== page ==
How it works Others might ask, why not just watch the real live game in front of you? That's a valid point, but not for me. I'm a New York Jets fan, and my dad has been one for 45 years. We know the players, and we like to know what's happening down to the fine details. FanVision's audio commentary and stats offer more than what's given via the minimalist PA system and the infrequently updated HD megascreens. And instant replay, the killer app for the home user, is offered up at the press of a button.
Even better, FanVision seems to be set up to be overload-proof. FanVision works via a dedicated local UHF channel that's licensed to broadcast in the stadium and the parking lot area. The device is really a higher-tech TV, one that can receive up to 10 channels of digitally compressed video and stat data and cache highlight videos for replays. Once booted up via a small power button, the device locates the nearby broadcast tower and downloads team-specific data and channel programming. After a few minutes of initialization, the device is up and running. By avoiding Wi-Fi or 3G, FanVision's broadcast concept shouldn't suffer from slowdown.
It all sounds great on paper, but we wanted to test it for ourselves.… Read more
Parrot's AR.Drone is a mash-up of several interesting tech concepts. It's a remote control quadricopter that's piloted via an iPhone/iPod Touch app, while also providing a live-to-screen video feed from its built-in video camera, as well as optional augmented reality gaming apps.
A free App Store download called AR.FreeFlight is necessary for pairing and controlling the Drone. Once set up and installed, you have two flight-control options. In the beginner mode, users hold the left onscreen button to maneuver the Drone with the iPhone's accelerometer--tilt it left and the Drone glides to the … Read more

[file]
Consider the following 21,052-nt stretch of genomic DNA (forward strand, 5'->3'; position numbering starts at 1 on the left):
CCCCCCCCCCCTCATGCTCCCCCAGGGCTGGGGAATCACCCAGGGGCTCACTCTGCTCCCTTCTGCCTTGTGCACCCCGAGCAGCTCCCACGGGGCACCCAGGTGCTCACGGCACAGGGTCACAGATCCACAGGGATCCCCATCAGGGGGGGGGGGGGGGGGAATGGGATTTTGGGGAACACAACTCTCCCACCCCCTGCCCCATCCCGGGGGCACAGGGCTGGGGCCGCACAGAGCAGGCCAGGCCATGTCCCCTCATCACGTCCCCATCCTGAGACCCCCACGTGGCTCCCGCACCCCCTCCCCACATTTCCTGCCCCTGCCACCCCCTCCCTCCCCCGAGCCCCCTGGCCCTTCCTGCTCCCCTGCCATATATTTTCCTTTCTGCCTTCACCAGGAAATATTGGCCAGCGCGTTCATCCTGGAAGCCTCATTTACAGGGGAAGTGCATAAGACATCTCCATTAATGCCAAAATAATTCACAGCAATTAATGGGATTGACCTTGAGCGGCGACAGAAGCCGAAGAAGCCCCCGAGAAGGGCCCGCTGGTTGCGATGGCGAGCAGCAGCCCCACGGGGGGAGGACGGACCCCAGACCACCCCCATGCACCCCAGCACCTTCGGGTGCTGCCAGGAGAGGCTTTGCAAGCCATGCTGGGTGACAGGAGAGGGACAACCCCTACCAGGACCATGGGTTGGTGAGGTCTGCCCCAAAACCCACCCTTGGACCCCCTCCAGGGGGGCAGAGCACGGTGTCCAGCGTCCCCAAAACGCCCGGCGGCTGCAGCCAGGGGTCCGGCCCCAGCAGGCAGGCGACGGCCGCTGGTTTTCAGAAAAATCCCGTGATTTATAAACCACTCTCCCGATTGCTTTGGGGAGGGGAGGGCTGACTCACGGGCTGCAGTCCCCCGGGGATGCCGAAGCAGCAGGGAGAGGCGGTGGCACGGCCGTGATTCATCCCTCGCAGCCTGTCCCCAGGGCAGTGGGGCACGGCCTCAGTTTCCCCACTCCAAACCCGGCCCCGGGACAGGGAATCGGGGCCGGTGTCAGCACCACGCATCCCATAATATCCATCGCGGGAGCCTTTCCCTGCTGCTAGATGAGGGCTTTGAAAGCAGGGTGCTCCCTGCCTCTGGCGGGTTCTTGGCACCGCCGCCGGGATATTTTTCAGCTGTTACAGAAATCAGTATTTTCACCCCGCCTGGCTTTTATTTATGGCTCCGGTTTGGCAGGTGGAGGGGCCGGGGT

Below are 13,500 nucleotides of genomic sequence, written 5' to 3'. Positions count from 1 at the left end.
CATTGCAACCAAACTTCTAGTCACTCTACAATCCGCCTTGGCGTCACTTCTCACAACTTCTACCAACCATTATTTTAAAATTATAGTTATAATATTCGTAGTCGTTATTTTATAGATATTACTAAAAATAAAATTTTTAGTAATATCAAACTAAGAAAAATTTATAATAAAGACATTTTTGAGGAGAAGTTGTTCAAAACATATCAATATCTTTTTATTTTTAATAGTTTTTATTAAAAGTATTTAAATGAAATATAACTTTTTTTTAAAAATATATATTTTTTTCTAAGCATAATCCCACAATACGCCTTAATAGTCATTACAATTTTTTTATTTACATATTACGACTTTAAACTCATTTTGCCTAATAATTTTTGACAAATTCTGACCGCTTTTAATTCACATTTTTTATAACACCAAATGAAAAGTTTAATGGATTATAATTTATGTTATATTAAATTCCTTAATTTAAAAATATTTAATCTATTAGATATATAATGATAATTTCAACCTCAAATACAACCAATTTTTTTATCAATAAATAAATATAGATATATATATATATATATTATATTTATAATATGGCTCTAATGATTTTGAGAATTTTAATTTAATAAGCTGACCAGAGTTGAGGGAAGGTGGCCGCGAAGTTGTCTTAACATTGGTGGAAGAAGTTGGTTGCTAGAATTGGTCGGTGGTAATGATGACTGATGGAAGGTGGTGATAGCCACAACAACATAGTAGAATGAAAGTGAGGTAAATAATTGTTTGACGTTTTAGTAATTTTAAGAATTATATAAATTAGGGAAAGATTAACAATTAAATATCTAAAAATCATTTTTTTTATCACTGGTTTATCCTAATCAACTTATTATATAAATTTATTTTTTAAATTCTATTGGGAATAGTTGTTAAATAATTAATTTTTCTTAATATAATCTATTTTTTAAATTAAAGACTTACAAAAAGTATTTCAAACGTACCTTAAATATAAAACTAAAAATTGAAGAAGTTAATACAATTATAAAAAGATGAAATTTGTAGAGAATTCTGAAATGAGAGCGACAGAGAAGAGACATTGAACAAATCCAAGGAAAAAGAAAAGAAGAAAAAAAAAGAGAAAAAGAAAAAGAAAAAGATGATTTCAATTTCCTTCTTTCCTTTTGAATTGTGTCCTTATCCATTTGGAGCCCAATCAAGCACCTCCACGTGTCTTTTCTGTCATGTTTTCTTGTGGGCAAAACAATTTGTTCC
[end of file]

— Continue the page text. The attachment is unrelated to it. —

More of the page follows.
In this week's action-packed episode, we engage in a little live Halo: Reach multiplayer action, finding out in the process that none of us is particularly good at this sort of thing.
Then, Joey attempts to pilot a remote control helicopter around the confines of our broom-closet-size studio. Hilarity ensues, as does some small amount of danger.
After showing off some new minilaptops from Toshiba and Sony, Scott tells us about the FanVision handheld device being hawked by NFL teams (including his beloved Jets). Finally, we hold our heads in collective disbelief over the upcoming "Galileo was Wrong" pseudoscience conference, being held later this fall. Yes, that's a real thing, not some sort of Onion-like prank.
We're not huge fans of "collector's edition" game boxes, truth be told. More often than not, the extras included just seem silly. It's to our great surprise, then, that we unwrapped the monolithic box of the $80 Halo: Reach Collector's Edition, the deluxe version of the imminent Xbox 360 prequel, and found items inside that were actually both beautifully produced and fun to explore.